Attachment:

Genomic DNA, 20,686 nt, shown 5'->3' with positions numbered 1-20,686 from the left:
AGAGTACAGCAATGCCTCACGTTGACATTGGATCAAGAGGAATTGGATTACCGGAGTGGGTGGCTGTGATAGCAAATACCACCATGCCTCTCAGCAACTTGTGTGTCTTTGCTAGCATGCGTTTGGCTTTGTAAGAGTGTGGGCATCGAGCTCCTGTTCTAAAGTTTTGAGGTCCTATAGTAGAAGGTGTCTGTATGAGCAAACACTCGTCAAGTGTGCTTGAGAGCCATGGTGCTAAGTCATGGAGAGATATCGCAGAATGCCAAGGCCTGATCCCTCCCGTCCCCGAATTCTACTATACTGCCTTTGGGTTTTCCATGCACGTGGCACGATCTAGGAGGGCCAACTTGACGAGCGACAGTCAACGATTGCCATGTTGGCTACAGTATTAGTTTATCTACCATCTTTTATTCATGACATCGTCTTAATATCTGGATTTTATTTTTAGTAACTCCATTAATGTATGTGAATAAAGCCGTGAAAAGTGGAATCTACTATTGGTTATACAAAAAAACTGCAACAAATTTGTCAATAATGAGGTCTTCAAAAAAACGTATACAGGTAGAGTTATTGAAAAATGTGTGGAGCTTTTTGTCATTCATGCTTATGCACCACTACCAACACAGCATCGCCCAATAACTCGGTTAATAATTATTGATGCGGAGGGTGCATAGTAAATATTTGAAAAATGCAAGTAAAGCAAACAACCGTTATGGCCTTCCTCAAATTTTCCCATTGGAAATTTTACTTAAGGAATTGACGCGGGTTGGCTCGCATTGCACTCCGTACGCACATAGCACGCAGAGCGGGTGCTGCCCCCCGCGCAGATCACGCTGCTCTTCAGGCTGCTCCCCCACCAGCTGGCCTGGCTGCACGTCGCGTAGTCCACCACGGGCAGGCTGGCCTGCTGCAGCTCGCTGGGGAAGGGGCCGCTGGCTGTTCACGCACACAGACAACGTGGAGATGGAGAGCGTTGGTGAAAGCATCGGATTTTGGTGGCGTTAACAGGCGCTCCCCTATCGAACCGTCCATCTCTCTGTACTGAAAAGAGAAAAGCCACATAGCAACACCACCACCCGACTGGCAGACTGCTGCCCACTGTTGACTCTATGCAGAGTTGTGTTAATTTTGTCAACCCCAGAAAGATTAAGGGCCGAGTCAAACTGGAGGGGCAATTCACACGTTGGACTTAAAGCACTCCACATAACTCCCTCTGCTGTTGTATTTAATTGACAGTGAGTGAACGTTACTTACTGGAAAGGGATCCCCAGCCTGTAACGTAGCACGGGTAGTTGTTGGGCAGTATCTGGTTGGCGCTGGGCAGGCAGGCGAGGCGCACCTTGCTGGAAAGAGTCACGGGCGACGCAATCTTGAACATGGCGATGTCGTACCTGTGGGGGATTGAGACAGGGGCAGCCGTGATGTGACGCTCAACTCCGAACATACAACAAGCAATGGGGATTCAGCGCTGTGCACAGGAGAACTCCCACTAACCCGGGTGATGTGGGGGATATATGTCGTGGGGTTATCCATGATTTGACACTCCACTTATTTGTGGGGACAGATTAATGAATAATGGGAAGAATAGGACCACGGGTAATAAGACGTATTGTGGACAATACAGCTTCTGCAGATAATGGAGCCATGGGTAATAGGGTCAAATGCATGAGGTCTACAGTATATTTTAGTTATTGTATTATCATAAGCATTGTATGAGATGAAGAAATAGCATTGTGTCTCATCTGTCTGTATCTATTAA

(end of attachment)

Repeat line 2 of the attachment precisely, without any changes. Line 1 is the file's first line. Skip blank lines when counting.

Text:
AGAGTACAGCAATGCCTCACGTTGACATTGGATCAAGAGGAATTGGATTACCGGAGTGGGTGGCTGTGATAGCAAATACCACCATGCCTCTCAGCAACTTGTGTGTCTTTGCTAGCATGCGTTTGGCTTTGTAAGAGTGTGGGCATCGAGCTCCTGTTCTAAAGTTTTGAGGTCCTATAGTAGAAGGTGTCTGTATGAGCAAACACTCGTCAAGTGTGCTTGAGAGCCATGGTGCTAAGTCATGGAGAGATATCGCAGAATGCCAAGGCCTGATCCCTCCCGTCCCCGAATTCTACTATACTGCCTTTGGGTTTTCCATGCACGTGGCACGATCTAGGAGGGCCAACTTGACGAGCGACAGTCAACGATTGCCATGTTGGCTACAGTATTAGTTTATCTACCATCTTTTATTCATGACATCGTCTTAATATCTGGATTTTATTTTTAGTAACTCCATTAATGTATGTGAATAAAGCCGTGAAAAGTGGAATCTACTATTGGTTATACAAAAAAACTGCAACAAATTTGTCAATAATGAGGTCTTCAAAAAAACGTATACAGGTAGAGTTATTGAAAAATGTGTGGAGCTTTTTGTCATTCATGCTTATGCACCACTACCAACACAGCATCGCCCAATAACTCGGTTAATAATTATTGATGCGGAGGGTGCATAGTAAATATTTGAAAAATGCAAGTAAAGCAAACAACCGTTATGGCCTTCCTCAAATTTTCCCATTGGAAATTTTACTTAAGGAATTGACGCGGGTTGGCTCGCATTGCACTCCGTACGCACATAGCACGCAGAGCGGGTGCTGCCCCCCGCGCAGATCACGCTGCTCTTCAGGCTGCTCCCCCACCAGCTGGCCTGGCTGCACGTCGCGTAGTCCACCACGGGCAGGCTGGCCTGCTGCAGCTCGCTGGGGAAGGGGCCGCTGGCTGTTCACGCACACAGACAACGTGGAGATGGAGAGCGTTGGTGAAAGCATCGGATTTTGGTGGCGTTAACAGGCGCTCCCCTATCGAACCGTCCATCTCTCTGTACTGAAAAGAGAAAAGCCACATAGCAACACCACCACCCGACTGGCAGACTGCTGCCCACTGTTGACTCTATGCAGAGTTGTGTTAATTTTGTCAACCCCAGAAAGATTAAGGGCCGAGTCAAACTGGAGGGGCAATTCACACGTTGGACTTAAAGCACTCCACATAACTCCCTCTGCTGTTGTATTTAATTGACAGTGAGTGAACGTTACTTACTGGAAAGGGATCCCCAGCCTGTAACGTAGCACGGGTAGTTGTTGGGCAGTATCTGGTTGGCGCTGGGCAGGCAGGCGAGGCGCACCTTGCTGGAAAGAGTCACGGGCGACGCAATCTTGAACATGGCGATGTCGTACCTGTGGGGGATTGAGACAGGGGCAGCCGTGATGTGACGCTCAACTCCGAACATACAACAAGCAATGGGGATTCAGCGCTGTGCACAGGAGAACTCCCACTAACCCGGGTGATGTGGGGGATATATGTCGTGGGGTTATCCATGATTTGACACTCCACTTATTTGTGGGGACAGATTAATGAATAATGGGAAGAATAGGACCACGGGTAATAAGACGTATTGTGGACAATACAGCTTCTGCAGATAATGGAGCCATGGGTAATAGGGTCAAATGCATGAGGTCTACAGTATATTTTAGTTATTGTATTATCATAAGCATTGTATGAGATGAAGAAATAGCATTGTGTCTCATCTGTCTGTATCTATTAA